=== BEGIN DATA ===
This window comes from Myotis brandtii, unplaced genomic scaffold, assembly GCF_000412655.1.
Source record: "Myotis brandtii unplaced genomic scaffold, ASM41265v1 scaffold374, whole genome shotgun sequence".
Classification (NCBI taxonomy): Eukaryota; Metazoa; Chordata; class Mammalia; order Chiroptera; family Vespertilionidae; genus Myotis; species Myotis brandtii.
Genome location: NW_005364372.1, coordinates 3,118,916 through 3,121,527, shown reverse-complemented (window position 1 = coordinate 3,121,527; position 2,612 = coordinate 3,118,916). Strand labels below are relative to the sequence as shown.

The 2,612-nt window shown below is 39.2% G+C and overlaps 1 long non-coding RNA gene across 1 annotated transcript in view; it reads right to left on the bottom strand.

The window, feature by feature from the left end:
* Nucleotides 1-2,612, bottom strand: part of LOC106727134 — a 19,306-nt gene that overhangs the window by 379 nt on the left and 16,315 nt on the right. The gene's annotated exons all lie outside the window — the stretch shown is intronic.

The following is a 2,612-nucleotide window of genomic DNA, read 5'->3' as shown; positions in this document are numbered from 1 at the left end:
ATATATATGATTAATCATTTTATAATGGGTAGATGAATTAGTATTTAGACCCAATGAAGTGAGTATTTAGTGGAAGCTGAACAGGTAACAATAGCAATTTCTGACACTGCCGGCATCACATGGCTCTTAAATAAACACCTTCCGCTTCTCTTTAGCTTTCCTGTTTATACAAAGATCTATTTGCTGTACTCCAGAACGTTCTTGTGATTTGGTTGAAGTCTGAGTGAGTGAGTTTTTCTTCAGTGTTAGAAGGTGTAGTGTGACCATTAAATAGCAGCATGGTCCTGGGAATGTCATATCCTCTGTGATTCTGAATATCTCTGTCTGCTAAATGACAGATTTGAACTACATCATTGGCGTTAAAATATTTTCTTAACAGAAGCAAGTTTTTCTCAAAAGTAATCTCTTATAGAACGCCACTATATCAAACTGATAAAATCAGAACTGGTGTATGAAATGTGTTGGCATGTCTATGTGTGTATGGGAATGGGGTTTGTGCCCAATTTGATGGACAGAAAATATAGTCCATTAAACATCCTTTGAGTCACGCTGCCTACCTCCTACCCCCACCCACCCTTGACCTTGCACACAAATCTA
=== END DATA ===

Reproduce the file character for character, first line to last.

This window comes from Myotis brandtii, unplaced genomic scaffold, assembly GCF_000412655.1.
Source record: "Myotis brandtii unplaced genomic scaffold, ASM41265v1 scaffold374, whole genome shotgun sequence".
Classification (NCBI taxonomy): Eukaryota; Metazoa; Chordata; class Mammalia; order Chiroptera; family Vespertilionidae; genus Myotis; species Myotis brandtii.
Genome location: NW_005364372.1, coordinates 3,118,916 through 3,121,527, shown reverse-complemented (window position 1 = coordinate 3,121,527; position 2,612 = coordinate 3,118,916). Strand labels below are relative to the sequence as shown.

The 2,612-nt window shown below is 39.2% G+C and overlaps 1 long non-coding RNA gene across 1 annotated transcript in view; it reads right to left on the bottom strand.

The window, feature by feature from the left end:
* Nucleotides 1-2,612, bottom strand: part of LOC106727134 — a 19,306-nt gene that overhangs the window by 379 nt on the left and 16,315 nt on the right. The gene's annotated exons all lie outside the window — the stretch shown is intronic.

The following is a 2,612-nucleotide window of genomic DNA, read 5'->3' as shown; positions in this document are numbered from 1 at the left end:
ATATATATGATTAATCATTTTATAATGGGTAGATGAATTAGTATTTAGACCCAATGAAGTGAGTATTTAGTGGAAGCTGAACAGGTAACAATAGCAATTTCTGACACTGCCGGCATCACATGGCTCTTAAATAAACACCTTCCGCTTCTCTTTAGCTTTCCTGTTTATACAAAGATCTATTTGCTGTACTCCAGAACGTTCTTGTGATTTGGTTGAAGTCTGAGTGAGTGAGTTTTTCTTCAGTGTTAGAAGGTGTAGTGTGACCATTAAATAGCAGCATGGTCCTGGGAATGTCATATCCTCTGTGATTCTGAATATCTCTGTCTGCTAAATGACAGATTTGAACTACATCATTGGCGTTAAAATATTTTCTTAACAGAAGCAAGTTTTTCTCAAAAGTAATCTCTTATAGAACGCCACTATATCAAACTGATAAAATCAGAACTGGTGTATGAAATGTGTTGGCATGTCTATGTGTGTATGGGAATGGGGTTTGTGCCCAATTTGATGGACAGAAAATATAGTCCATTAAACATCCTTTGAGTCACGCTGCCTACCTCCTACCCCCACCCACCCTTGACCTTGCACACAAATCTA